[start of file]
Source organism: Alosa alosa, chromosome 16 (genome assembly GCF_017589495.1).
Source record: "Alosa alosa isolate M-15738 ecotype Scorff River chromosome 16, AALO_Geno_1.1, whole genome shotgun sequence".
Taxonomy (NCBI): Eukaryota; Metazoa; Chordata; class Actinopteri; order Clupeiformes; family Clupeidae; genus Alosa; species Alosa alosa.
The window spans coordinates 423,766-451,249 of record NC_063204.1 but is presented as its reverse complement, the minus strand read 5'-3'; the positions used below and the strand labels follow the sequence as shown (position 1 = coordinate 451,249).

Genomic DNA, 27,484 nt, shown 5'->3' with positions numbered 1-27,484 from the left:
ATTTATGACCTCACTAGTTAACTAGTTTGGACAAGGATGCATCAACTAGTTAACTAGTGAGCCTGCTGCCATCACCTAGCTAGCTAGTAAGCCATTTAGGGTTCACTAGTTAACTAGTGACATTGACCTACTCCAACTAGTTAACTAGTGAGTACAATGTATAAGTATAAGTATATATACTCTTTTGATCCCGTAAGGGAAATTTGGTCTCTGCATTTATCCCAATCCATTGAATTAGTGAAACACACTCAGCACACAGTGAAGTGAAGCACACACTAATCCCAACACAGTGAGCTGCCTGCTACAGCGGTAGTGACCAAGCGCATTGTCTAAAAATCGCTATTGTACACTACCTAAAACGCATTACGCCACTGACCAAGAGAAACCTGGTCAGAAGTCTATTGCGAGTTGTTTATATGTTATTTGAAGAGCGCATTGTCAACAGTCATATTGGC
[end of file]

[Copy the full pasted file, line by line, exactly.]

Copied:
Source organism: Alosa alosa, chromosome 16 (genome assembly GCF_017589495.1).
Source record: "Alosa alosa isolate M-15738 ecotype Scorff River chromosome 16, AALO_Geno_1.1, whole genome shotgun sequence".
Taxonomy (NCBI): Eukaryota; Metazoa; Chordata; class Actinopteri; order Clupeiformes; family Clupeidae; genus Alosa; species Alosa alosa.
The window spans coordinates 423,766-451,249 of record NC_063204.1 but is presented as its reverse complement, the minus strand read 5'-3'; the positions used below and the strand labels follow the sequence as shown (position 1 = coordinate 451,249).

Genomic DNA, 27,484 nt, shown 5'->3' with positions numbered 1-27,484 from the left:
ATTTATGACCTCACTAGTTAACTAGTTTGGACAAGGATGCATCAACTAGTTAACTAGTGAGCCTGCTGCCATCACCTAGCTAGCTAGTAAGCCATTTAGGGTTCACTAGTTAACTAGTGACATTGACCTACTCCAACTAGTTAACTAGTGAGTACAATGTATAAGTATAAGTATATATACTCTTTTGATCCCGTAAGGGAAATTTGGTCTCTGCATTTATCCCAATCCATTGAATTAGTGAAACACACTCAGCACACAGTGAAGTGAAGCACACACTAATCCCAACACAGTGAGCTGCCTGCTACAGCGGTAGTGACCAAGCGCATTGTCTAAAAATCGCTATTGTACACTACCTAAAACGCATTACGCCACTGACCAAGAGAAACCTGGTCAGAAGTCTATTGCGAGTTGTTTATATGTTATTTGAAGAGCGCATTGTCAACAGTCATATTGGC